The fourth of 5 Worst (and dangerous) ways to Boost Sports Performance

Sports is a great way to get fit and look good now that summer is almost here  (in Australia). I’m looking forward to spending christmas on the beach and like everyone else, we’re hoping for that beach body. Certain exercises are part of creating that perfect body and the toned sleek lines of the female abdomen is as highly desired as the chiseled six-pack of the males. As you may know, having strong core muscles boosts sports performance, increase stability and helps with back pain and overall spinal health.

I’ve been writing about the  5 worst ways to boost sports performance. This is because you may fall into the same mistakes everyone makes. This is part 4 and we are targeting the worst exercise to boost sports performance. This is the fourth of 5 worst ways to boost sports performance. If you missed the first worst way, you can read it hereIf you missed the second worst way, you can read it here. And Here’s the third.

Now for the fourth:

We need more than just a six pack and flat tummy.

We need more than just a six pack and flat tummy.

4. Sit ups

Sit ups are a great way to activate and contract the abdominal muscles. Along with crunches, they are also one of best ways to build a six pack – especially targeting the upper abdominals. 

However when it comes to performing well in sports, sit ups and crunches makes it to the top of list of worst exercises. You can read more in my upcoming book “The Pain Free Executive – How high performing people eliminate aches and pains.” There’s a specific outlining the worst ab exercises and another another chapter on which ab exercise is best. (The book is available for pre-order now!)

Why’s it bad?

Firstly, sit ups forces your body to be flexed (hunched) forward, which you know is poor posture. If you sit all day, the worst thing you can do is over exercise the muscle that makes you sit badly. 

If  you sit like this, sit ups will make your poor posture even worse.

If you sit like this, sit ups will make your poor posture even worse.

Secondly, sit ups only train the top layer of muscles, your rectus abdominis. This is your six pack muscle. Sit ups also only make it strong in one direction – flexion (forward bending). Sit ups and crunches do not help your deep stabilising muscles that are required to keep you balanced and stable in all seven directions of spinal movement.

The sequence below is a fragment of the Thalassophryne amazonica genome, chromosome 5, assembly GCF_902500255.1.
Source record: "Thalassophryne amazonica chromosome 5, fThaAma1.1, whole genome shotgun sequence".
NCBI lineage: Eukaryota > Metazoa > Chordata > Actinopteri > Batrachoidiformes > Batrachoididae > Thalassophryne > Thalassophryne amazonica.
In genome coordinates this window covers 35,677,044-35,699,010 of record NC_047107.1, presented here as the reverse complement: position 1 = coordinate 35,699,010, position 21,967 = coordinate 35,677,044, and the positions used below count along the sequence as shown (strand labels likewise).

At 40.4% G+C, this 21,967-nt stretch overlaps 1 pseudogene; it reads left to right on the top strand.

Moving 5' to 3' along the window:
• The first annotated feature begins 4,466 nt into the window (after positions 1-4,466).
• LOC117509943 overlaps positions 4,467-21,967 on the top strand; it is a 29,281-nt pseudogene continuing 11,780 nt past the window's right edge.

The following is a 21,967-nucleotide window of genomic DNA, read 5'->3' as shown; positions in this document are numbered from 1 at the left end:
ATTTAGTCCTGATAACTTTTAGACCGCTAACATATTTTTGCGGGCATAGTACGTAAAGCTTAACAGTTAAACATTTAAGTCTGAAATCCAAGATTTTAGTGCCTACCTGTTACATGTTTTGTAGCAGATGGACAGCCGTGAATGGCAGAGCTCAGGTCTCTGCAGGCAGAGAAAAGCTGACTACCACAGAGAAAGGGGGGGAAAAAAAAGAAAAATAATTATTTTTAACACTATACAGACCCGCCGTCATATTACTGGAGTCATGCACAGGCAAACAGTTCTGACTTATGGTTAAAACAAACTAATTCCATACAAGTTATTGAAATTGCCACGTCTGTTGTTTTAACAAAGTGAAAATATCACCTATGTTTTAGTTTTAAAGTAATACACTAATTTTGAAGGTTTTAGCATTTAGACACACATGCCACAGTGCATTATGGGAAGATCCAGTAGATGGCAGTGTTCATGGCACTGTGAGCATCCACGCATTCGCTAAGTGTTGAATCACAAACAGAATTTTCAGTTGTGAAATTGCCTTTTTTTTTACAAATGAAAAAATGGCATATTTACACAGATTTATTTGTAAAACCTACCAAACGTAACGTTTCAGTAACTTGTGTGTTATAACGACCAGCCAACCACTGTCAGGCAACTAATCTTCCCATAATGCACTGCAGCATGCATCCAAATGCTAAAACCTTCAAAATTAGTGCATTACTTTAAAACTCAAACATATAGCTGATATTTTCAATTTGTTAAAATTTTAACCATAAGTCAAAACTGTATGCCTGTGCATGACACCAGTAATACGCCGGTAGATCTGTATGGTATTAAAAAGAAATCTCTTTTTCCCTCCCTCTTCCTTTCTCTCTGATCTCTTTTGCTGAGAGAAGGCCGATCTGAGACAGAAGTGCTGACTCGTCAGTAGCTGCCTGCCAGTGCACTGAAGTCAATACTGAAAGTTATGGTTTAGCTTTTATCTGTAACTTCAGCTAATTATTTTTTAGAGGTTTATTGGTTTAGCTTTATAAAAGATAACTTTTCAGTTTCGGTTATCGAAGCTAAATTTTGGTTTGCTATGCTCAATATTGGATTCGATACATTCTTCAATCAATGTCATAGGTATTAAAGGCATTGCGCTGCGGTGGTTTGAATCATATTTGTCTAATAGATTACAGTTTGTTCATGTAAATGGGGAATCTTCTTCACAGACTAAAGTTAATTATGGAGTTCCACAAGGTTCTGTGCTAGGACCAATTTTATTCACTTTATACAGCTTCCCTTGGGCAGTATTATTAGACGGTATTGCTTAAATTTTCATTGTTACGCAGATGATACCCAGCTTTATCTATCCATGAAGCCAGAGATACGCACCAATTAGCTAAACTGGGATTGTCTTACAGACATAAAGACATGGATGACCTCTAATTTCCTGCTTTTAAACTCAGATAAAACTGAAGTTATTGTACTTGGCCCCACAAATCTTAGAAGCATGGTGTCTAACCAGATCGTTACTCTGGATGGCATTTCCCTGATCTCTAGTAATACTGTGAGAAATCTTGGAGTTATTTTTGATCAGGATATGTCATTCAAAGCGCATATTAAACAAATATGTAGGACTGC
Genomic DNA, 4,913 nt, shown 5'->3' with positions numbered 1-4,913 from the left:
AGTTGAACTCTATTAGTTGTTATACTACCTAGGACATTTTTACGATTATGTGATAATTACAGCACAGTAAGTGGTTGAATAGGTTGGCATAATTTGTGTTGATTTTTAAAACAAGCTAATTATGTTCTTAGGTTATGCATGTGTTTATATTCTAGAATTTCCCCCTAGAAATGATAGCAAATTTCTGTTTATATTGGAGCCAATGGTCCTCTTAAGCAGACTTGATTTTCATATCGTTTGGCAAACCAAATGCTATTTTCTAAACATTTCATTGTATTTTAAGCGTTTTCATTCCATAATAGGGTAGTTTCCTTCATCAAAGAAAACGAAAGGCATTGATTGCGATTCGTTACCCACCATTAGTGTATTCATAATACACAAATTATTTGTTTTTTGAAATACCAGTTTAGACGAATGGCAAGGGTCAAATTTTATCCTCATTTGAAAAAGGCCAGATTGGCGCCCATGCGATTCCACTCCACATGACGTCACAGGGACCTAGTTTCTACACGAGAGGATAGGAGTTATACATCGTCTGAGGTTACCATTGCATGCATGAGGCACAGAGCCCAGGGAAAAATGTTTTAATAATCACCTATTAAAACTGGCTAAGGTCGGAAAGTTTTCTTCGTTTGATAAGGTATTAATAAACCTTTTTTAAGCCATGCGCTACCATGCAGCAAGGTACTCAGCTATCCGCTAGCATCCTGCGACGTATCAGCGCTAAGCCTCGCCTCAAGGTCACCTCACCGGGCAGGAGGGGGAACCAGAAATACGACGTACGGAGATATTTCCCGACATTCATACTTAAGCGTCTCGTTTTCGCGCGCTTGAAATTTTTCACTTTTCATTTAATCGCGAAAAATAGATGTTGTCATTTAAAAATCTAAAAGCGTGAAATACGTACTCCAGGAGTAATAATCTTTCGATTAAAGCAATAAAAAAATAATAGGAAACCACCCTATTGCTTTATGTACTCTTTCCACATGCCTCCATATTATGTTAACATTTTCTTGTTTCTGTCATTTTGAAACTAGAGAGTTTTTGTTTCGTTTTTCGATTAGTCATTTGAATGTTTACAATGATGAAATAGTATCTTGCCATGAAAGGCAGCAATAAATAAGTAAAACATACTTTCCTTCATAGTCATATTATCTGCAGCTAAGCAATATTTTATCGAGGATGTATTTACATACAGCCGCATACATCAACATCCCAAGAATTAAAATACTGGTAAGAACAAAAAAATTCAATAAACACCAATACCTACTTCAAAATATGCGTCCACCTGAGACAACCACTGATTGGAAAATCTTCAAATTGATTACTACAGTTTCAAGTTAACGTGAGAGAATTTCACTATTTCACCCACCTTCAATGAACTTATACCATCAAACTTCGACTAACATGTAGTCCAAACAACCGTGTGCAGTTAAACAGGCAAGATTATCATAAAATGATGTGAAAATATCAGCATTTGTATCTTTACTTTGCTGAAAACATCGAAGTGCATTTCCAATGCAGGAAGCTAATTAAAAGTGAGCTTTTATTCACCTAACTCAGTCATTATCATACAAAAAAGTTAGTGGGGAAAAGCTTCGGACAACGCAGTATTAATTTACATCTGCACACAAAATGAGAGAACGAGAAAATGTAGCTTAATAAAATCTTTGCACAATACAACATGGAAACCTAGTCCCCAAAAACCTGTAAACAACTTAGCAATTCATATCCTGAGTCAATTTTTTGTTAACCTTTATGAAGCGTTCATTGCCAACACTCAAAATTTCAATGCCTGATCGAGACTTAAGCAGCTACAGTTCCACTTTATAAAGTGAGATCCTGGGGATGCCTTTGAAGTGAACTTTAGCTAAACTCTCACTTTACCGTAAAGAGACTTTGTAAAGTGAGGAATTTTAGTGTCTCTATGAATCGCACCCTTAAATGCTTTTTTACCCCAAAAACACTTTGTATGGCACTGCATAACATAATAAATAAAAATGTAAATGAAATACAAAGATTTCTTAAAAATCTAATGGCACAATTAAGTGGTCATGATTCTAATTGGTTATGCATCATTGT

How many sit ups do you do?

How many sit ups do you do?

Add on top of that, that many people do way more sit ups and crunches than other body exercises. My neighbour finishes every gym workout with 400 sit ups. I asked if he does 400 push ups or 400 bicep curls a session – his answer was no. So why do we all do insane repetitions of sit-ups, that strengthen our poor posture habits when we don’t do that same number of repetitions for all other muscles?  

Thirdly, sit ups are bad for your back. Besides the action, which compresses the spine, discs, joints and nerves, they also over-activate the hip flexors. This can cause back pain and aggravate injuries like slipped discs (lumbar disc protrusion). Sit ups are also bad for your neck. You may see people leading the sit up motion with their neck. The neck stretches forward, reinforcing a poor posture habit and causes unnecessary stress and strain on the neck muscles and joints. This can cause neck pain.

Bottom line:

Along with poor technique and fatigue, (as you tend to do way more sit-ups than any other exercise) sit-ups can cause spinal and pelvic imbalances, shifts, tilts and misalignments. They train only one muscle in one direction and over work other muscles. This excessive stress and spinal injury can occur in the neck, back or hips and definitely do not boost performance. 

Have a question? Want to get fix an injury? Get treatment for your back pain? Book online here.

You can also pre-order his upcoming book “The Pain Free Executive – How high performing people eliminate aches and pains.” 

+Dr Gary Tho

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One thought on “The fourth of 5 Worst (and dangerous) ways to Boost Sports Performance

  1. Pingback: The fifth of 5 Worst (and dangerous) ways to Boost Sports Performance | Chiropractic Works

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